Adrian Phillips' story that he fatally shot Bayden Williams in self-defence as the young man charged up a bank and lunged at him cannot be true based on the evidence. It means Phillips, 24, who is on trial in the High Court at Hamilton for murdering Williams, has lied to the jury, the Crown said.
Williams, 20, was crouching near his crashed car, already shot once in the thigh, wounded and in pain when Phillips advanced on him, shooting him in the shoulder, the Crown said in its closing submission today.
Williams was shot three times on August 5, 2020 on the Kopu-Hikuai Rd near Thames by Phillips, who the Crown said harboured a grudge against the younger man for eight months before the killing because of an altercation they were involved in.
Crown prosecutor Jacinda Hamilton told the jury Williams could not have charged up the 3.2-metre bank to the roadside where a final shot to the head almost immediately killed him.
This was because Williams was badly injured having already been shot in the thigh, and expert evidence heard during the trial proved Williams was in a crouching position when he was shot in the shoulder because human tissue, fabric from his sweatshirt and shotgun pellets were found on the bonnet of the car.
Phillips also told the jury a different version of events than he told police and psychiatrists either immediately or months after the killing.
He told the police and doctors that after Williams crashed off the road and down a bank when Phillips' ute struck Williams' car, he did not initially take his sawn-off shotgun.
His story then was that he returned to the ute to retrieve the unloaded gun before sounding a warning.
Hamilton said if he returned to his ute, it meant he could have driven away and did not have to shoot Williams.
But Phillips told the jury that he took the gun with him when he got out of the car and was so frightened by an angry Williams that he shot him in self-defence.
Hamilton said it was inconceivable that Phillips loaded and discharged the gun and ejected the cartridges three times, including firing a warning shot, a shot to the thigh and a shot to the shoulder, if his claim that Williams was charging up the bank was true because there was not enough time.
A claim by Phillips that he thought Williams had a knife and lunged at him with the weapon in his left hand, was also not supported by the evidence given that Williams was right-handed and would have used that hand rather than the one carrying a shotgun wound to the shoulder.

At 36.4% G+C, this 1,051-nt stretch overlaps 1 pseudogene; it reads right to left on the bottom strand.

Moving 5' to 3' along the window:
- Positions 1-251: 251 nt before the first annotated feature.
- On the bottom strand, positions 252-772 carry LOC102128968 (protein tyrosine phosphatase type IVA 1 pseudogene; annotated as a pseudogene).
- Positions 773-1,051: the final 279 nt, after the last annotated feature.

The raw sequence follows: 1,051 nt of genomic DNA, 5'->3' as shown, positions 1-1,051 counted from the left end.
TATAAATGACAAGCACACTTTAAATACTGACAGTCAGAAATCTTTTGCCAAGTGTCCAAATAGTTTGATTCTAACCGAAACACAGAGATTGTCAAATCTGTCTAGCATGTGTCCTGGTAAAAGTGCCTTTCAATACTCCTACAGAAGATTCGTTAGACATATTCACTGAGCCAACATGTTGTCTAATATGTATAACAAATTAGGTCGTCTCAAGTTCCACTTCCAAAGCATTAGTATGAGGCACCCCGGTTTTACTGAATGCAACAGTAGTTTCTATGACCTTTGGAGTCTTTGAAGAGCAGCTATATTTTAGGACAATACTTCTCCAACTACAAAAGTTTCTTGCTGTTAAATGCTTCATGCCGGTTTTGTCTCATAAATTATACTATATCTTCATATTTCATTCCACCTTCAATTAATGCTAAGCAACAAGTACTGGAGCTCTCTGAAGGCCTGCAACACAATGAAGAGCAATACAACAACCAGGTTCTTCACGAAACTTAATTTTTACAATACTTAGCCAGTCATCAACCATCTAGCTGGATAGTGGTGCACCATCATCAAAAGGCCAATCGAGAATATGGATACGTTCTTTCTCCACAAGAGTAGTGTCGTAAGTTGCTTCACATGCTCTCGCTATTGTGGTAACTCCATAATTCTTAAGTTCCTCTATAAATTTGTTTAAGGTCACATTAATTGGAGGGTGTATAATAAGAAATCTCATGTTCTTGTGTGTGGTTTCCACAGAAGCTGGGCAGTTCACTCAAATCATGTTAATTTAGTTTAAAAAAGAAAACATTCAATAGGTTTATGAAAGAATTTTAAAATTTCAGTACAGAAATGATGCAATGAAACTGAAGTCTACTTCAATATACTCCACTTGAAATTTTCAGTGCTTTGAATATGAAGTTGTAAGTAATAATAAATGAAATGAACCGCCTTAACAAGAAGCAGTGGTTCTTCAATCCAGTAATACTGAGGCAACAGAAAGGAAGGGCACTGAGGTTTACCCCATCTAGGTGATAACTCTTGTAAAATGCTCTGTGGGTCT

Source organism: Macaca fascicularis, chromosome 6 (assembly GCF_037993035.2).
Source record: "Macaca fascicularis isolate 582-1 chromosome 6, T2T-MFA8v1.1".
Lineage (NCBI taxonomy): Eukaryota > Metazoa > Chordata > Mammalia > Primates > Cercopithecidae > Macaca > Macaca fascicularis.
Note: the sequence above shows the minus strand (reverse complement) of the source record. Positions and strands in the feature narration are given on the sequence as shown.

Bayden Williams, 20, of Tairua, was shot three times after being rammed off the road while driving to Thames to have dinner with his ex-girlfriend, the Crown says. Photo / NZME
When asked by police after the killing why he shot Williams, Phillips replied: "F**k all made me do it".
He admitted to having lost his temper, being in a rage and being wound up before ramming Williams off the road.
Hamilton described Phillips as an angry man who was "embarrassed, humiliated and emasculated" that Williams got the upper hand during an altercation in January that year.
Phillips made threats of violence, including using a machete against Williams, leading up to the shooting.
He was having daily rages, confrontations with workmates who thought a bonfire explosion that left Phillips badly burned in late 2018 was his own fault, and he was considering hurting random people.
Phillips told the jury during his evidence he was depressed and suicidal before the shooting because of the bonfire accident, in which he set himself alight by pouring an accelerant on the flames.
Hamilton said he ambushed Williams and expert opinion from a psychiatrist during the trial was that Phillips' account of the shooting was not consistent with a panic attack.
Phillips said he froze in panic and couldn't think or talk when Williams got out of his car in the dark, backlit by his headlights.
But Hamilton said Phillips' actions did not support this claim.
He attempted to cover up the killing including dragging Williams' body down to his car, throwing away shotgun cartridges, the gun and ammunition, initially remaining calm during a phone conversation minutes later with his girlfriend, telling a friend to delete messages about Williams he sent earlier that night, and later making a plan to hide out.
"This case is about the choices Mr Phillips made when he was angry, when he lost his temper, when he shot and killed Mr Williams because in his emotional state he just didn't care he was causing irreparable harm."
It was not the Crown case that Phillips set out to murder Williams but instead to confront, intimidate and frighten the young father.
However, Hamilton said Phillips deliberately shot Williams in the head and the jury could look at his actions and his behaviour and decide what Phillips intended to do.
"He must have known, that a shot to the head with that weapon, the weapon he would use for 'Going nato', would kill Mr Williams. He knew that it would cause death and he did it anyway. That, members of the jury, is murder."
Defence counsel Ron Mansfield, QC, will present his closing submissions after lunch.
- Natalie Akoorie, Open Justice